Dead not Alive:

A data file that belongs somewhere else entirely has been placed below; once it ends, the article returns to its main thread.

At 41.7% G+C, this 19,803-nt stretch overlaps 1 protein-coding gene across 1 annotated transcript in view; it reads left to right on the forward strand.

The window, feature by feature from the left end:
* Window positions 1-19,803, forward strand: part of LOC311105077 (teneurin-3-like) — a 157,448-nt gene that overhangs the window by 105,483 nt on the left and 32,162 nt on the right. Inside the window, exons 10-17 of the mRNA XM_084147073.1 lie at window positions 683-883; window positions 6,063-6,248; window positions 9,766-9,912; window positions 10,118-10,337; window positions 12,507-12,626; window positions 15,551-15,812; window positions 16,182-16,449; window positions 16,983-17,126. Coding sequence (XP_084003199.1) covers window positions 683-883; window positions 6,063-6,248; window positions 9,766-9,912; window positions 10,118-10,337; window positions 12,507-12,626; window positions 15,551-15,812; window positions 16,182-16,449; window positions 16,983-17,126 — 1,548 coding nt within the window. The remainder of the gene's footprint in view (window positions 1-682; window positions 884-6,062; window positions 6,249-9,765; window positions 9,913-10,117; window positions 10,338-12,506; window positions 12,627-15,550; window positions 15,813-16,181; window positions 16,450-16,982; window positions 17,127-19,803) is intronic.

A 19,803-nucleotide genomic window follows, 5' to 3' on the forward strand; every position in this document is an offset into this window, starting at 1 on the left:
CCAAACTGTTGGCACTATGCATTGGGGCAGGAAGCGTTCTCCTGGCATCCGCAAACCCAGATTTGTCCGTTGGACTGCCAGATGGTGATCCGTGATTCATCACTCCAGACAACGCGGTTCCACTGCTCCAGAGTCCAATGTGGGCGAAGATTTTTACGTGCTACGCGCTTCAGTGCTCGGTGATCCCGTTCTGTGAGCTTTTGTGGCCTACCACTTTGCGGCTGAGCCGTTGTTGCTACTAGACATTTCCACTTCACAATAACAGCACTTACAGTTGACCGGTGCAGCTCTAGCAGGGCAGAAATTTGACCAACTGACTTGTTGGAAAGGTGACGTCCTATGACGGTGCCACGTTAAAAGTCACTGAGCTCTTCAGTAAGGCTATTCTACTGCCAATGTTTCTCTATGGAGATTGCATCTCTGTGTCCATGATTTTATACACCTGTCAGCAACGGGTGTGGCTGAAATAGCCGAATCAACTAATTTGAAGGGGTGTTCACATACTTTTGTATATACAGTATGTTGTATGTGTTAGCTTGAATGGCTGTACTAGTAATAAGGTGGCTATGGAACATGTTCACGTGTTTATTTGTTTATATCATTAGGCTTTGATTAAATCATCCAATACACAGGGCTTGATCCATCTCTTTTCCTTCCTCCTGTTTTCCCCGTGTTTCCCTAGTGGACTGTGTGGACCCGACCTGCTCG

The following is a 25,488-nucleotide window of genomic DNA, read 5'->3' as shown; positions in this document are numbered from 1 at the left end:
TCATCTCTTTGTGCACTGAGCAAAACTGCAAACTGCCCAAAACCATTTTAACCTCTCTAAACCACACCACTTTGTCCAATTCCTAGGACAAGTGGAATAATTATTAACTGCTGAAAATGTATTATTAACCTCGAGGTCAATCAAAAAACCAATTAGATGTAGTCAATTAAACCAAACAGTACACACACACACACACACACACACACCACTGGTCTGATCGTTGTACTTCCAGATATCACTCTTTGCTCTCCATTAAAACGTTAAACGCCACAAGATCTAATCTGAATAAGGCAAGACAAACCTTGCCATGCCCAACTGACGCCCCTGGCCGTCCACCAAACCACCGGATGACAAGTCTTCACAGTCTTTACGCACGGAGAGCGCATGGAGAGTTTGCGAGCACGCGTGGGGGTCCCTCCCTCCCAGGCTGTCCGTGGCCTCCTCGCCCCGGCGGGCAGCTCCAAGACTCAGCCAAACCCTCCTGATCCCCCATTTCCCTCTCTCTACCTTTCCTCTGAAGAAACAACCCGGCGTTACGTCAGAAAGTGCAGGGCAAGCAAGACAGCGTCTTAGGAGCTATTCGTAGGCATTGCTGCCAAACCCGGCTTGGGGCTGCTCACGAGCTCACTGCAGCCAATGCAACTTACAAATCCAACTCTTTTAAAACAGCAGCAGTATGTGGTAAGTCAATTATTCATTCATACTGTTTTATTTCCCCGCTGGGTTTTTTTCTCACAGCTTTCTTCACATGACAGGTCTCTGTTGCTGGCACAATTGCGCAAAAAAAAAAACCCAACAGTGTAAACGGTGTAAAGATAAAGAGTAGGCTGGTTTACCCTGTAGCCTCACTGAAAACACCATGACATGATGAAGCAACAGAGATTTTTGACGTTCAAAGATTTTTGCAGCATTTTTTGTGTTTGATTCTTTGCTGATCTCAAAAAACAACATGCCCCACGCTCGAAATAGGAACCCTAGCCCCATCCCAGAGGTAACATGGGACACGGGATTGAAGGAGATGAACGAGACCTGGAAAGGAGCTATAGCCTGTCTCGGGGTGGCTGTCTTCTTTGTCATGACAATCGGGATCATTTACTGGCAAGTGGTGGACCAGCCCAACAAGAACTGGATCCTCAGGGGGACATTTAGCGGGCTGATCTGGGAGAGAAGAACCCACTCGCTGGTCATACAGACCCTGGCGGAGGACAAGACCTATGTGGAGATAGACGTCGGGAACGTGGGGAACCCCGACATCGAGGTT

Cogongrass (Imperata cylindrica) has become a major problem for landowners, land managers, foresters, and governmental agencies since its introduction into Alabama. Known to many as japgrass, cogongrass was accidentally introduced into Alabama near Grand Bay about 1911 as seed in packing materials from Japan (4). Purposeful introductions soon followed in other areas of Alabama, Mississippi, and Florida, with the primary intent for forage production (1,4). Horticultural varieties of cogongrass continue to be sold under the name Japanese bloodgrass or Red Baron grass, although illegal in the state of Alabama. Infestations of this perennial grass from Asia forms exclusive colonies, displacing native vegetation with the exception of mature trees (5). In addition, cogongrass is a fire adapted species, meaning that it thrives where fire is a regular occurrence (1,4). As a result, cogongrass burns hot and readily, creating safety and property loss concerns. Wildfire in cogongrass can kill mature and seedling trees and native plants, furthering its domination. Rights-of-way managers loathe cogongrass for its unsightly growth habit, difficulty in mowing, and displacement of more manageable species. Cogongrass spreads by both wind-blown seeds and underground creeping rhizomes. The rhizomes can form a dense mat in the upper 6-8 inches of soil and may comprise as much as 80% of the total plant mass (1,2). It is the rhizome system that makes this plant particularly hard to control. Elimination of aboveground portions of the plant can be easily accomplished, but if the rhizomes are not killed or removed, rapid re-sprouting and regrowth will occur. Conservative estimates put the infested acreage between 500,000 and one million in Alabama, Mississippi, and the Florida panhandle. In Alabama, cogongrass has been found in 32 counties and as far north as Winston County (see map). Regionally, cogongrass can be found throughout Mississippi and Florida, and...
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